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  1. #1
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    Generate Numbers

    Hello:

    I hope someone can help me out.

    I have a table which stores client information. In this table I also need to store a field called case_number.

    My client would like the case_number to be automatically generated when she adds a new client. And, she would like the case numbers to be sequential.

    So if I have ClientA in a table with case number 2020 and I add ClientB to the table, I would like their case number to be 2021. And, if I add ClientC to the table, their case number sould be 2022. Etc.

    Is it possible to write a script to generate a number in sequential order and store that number into a table?

    If so, how do I go about scripting something like this?

    Thank you in advance.

  • #2
    Senior Coder rafiki's Avatar
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    set it to auto_increment.

  • #3
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    Can I have two auto_increment fields in a table? I tried that one time and I got an error.

  • #4
    Senior Coder rafiki's Avatar
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    you should be able to. i dont see why not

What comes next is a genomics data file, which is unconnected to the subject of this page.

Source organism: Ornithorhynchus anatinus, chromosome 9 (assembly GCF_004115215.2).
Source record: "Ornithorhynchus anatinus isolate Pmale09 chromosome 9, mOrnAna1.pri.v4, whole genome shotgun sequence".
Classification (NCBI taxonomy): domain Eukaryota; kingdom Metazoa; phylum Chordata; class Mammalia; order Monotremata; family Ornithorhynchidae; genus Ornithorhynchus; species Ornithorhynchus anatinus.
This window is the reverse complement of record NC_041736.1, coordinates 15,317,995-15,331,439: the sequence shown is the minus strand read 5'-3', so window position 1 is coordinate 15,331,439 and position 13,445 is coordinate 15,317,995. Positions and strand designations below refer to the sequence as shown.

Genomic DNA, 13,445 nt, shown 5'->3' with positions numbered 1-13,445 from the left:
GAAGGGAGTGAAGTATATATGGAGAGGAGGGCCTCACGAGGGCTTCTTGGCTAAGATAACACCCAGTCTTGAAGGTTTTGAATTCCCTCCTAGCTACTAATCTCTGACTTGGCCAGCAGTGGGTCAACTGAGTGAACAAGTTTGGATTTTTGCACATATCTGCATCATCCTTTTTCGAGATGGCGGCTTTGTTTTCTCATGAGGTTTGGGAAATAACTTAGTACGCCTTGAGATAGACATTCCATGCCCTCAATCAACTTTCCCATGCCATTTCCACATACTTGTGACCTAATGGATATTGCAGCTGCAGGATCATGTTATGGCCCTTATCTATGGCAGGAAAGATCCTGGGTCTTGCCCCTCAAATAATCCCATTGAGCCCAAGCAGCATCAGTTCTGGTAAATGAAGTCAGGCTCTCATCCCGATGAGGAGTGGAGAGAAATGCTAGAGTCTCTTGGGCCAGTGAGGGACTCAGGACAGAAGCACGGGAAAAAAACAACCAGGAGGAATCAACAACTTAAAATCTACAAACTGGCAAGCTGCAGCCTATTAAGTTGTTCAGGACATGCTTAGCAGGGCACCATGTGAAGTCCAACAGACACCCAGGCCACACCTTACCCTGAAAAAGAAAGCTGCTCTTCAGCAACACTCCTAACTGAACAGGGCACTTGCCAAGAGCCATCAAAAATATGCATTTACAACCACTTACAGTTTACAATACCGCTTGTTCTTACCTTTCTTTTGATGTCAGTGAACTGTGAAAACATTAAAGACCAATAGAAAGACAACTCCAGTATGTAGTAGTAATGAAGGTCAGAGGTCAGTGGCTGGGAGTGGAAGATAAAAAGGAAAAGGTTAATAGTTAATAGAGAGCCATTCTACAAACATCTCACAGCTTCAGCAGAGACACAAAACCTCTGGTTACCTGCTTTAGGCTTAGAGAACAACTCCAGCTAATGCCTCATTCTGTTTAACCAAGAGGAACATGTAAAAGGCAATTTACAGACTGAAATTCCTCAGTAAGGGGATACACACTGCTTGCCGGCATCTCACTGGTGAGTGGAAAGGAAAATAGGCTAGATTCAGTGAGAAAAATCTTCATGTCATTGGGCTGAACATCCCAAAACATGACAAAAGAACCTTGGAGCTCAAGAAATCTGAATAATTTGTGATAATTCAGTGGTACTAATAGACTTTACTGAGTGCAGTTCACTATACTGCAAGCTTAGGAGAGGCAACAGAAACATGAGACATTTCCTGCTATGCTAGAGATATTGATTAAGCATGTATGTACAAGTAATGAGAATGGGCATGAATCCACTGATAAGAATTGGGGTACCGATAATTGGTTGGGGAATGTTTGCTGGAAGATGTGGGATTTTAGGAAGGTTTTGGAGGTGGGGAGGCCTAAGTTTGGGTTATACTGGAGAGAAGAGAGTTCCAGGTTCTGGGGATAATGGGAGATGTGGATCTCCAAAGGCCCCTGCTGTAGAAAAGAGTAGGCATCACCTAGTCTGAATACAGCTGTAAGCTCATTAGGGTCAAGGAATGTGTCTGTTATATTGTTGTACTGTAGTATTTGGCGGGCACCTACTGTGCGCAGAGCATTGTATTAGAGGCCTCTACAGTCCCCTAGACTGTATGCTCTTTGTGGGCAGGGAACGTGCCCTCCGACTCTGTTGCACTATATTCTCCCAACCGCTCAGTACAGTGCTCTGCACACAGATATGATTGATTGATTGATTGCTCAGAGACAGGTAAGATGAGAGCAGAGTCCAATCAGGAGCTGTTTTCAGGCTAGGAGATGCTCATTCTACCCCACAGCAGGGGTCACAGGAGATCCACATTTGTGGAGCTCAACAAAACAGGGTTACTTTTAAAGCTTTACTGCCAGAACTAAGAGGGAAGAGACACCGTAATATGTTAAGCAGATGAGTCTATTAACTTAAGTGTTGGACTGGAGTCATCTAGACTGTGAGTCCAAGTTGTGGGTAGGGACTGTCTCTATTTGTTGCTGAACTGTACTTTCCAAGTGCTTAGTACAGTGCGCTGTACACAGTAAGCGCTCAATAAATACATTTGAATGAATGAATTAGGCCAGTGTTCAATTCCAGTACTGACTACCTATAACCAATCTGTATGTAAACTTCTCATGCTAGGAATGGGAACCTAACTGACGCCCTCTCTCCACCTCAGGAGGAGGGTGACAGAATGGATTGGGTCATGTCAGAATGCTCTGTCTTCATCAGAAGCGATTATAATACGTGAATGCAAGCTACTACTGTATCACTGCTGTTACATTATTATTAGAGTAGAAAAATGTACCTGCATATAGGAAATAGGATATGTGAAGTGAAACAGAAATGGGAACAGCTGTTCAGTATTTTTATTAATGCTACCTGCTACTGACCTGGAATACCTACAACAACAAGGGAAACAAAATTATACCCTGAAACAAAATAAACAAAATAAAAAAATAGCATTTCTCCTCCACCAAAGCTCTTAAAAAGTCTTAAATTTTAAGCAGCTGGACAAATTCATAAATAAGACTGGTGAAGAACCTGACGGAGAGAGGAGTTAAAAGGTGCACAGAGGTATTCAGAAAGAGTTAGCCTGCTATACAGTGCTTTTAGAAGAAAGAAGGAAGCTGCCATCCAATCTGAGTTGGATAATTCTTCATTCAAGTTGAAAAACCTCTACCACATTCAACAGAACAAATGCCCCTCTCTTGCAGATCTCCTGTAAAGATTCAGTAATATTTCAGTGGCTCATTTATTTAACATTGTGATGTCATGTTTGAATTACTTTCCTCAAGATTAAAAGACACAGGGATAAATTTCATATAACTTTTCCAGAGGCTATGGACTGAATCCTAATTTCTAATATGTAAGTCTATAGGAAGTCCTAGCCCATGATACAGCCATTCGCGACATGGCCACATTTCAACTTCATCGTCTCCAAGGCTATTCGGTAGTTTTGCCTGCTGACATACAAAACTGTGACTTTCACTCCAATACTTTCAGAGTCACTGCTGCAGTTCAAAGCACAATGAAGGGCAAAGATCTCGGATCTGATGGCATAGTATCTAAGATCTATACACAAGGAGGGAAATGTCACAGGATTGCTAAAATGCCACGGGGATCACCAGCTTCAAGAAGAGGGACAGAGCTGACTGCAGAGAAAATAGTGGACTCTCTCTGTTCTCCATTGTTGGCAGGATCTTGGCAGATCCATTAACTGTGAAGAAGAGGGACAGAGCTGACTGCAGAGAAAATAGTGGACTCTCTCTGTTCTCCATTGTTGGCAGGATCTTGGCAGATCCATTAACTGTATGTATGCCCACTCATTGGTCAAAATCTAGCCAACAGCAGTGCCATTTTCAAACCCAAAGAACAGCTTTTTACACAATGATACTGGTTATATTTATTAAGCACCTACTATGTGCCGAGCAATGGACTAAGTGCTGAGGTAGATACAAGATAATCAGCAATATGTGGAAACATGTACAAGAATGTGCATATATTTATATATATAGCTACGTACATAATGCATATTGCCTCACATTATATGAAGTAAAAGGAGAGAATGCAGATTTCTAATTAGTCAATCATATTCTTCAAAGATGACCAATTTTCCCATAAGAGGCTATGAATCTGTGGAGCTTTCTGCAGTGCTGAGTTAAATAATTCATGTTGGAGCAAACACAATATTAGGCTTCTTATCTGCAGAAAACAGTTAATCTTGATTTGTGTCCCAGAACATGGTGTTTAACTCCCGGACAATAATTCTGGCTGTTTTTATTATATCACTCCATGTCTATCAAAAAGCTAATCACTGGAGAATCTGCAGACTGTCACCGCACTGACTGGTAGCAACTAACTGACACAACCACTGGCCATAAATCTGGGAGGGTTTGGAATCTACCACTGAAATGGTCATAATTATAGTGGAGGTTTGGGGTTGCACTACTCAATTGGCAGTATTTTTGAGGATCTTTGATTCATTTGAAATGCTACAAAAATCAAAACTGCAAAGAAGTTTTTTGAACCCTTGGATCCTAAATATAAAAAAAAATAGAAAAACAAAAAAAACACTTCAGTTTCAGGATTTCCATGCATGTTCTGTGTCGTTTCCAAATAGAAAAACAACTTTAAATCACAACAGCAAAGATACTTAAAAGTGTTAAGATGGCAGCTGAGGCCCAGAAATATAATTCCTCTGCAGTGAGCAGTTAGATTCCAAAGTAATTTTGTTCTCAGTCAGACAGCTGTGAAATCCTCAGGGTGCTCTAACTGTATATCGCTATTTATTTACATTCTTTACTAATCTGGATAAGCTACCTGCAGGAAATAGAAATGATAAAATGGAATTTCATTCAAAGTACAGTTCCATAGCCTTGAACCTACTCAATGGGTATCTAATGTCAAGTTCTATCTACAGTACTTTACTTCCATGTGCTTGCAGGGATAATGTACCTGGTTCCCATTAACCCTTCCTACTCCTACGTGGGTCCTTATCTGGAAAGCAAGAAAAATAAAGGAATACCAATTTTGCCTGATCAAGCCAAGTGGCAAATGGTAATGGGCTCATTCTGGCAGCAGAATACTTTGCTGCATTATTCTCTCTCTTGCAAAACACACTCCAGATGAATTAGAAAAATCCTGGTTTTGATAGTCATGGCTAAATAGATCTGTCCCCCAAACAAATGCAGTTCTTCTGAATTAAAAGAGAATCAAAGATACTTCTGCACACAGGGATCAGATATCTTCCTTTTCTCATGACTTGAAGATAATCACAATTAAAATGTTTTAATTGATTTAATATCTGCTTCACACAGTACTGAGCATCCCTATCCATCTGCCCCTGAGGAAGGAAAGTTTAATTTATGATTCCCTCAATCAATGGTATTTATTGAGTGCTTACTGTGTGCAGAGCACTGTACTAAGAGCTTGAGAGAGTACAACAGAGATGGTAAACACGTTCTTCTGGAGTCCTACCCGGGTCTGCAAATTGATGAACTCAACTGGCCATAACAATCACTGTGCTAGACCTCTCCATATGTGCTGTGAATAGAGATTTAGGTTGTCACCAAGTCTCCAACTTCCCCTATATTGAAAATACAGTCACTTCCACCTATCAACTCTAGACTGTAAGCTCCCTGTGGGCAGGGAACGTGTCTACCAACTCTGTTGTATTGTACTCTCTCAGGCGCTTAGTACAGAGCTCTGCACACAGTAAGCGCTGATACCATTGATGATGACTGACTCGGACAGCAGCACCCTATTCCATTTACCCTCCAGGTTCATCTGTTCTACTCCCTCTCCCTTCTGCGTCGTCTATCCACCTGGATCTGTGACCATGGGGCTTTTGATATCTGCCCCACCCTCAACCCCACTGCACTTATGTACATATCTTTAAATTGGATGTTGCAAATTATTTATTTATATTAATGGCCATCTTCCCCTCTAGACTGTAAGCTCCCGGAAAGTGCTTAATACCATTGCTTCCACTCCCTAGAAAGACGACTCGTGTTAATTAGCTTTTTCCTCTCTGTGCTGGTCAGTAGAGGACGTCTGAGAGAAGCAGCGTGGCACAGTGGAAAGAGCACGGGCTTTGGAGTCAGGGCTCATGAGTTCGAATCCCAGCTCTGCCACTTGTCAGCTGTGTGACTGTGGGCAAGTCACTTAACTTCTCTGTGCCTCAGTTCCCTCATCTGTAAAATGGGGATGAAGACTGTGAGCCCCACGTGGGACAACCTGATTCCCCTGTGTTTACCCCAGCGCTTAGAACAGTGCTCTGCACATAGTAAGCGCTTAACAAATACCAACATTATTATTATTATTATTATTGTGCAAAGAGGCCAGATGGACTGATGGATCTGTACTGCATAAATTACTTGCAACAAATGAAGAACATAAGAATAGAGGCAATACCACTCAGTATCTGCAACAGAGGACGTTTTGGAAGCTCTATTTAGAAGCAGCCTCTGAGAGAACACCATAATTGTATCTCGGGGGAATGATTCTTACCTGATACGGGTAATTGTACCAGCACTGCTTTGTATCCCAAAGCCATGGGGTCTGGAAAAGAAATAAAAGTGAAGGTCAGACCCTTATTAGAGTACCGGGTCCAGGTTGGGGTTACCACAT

• #5
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    Hi,

    I gave it a quick try. When I went to save the table, I received the following message:
    #1075 - Incorrect table definition; there can be only one auto column and it must be defined as a key

    I already have a primary key set to auto_increment. I need to have another column which increments numbers as well and it will need to increment from a starting number of 2000.

  • #6
    Senior Coder CFMaBiSmAd's Avatar
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    Two questions - Do clients and case numbers always have a one to one relationship (is a repeat client considered to be a different client because it will have a different case number, this is what your description implies)? Can clients have more than one case number (ClientA, case numbers 2002, 2040, 2140...)?

    If the answer to question one is yes, then use your existing primary key as the client ID and as the case number and set it to a starting value of 2000.

    If the answer to question two is yes, you need two tables, one to hold the client information and one to hold the case information and have a column in the case table with the corresponding client ID.
    If you are learning PHP, developing PHP code, or debugging PHP code, do yourself a favor and check your web server log for errors and/or turn on full PHP error reporting in php.ini or in a .htaccess file to get PHP to help you.

  • #7
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    Hi,

    A client can be a repeat client. If the client is a repeat client, then he/she will have a new case number assigned. Therefore, a client will never have more than one case number assigned to them.

    Let me see if I'm understanding your suggestion. My table currently looks like this:

    client_id | name
    1 | joe
    2 | mary

    I need to change my table to look like this:
    client_id | name | case_no
    1 | joe | 2000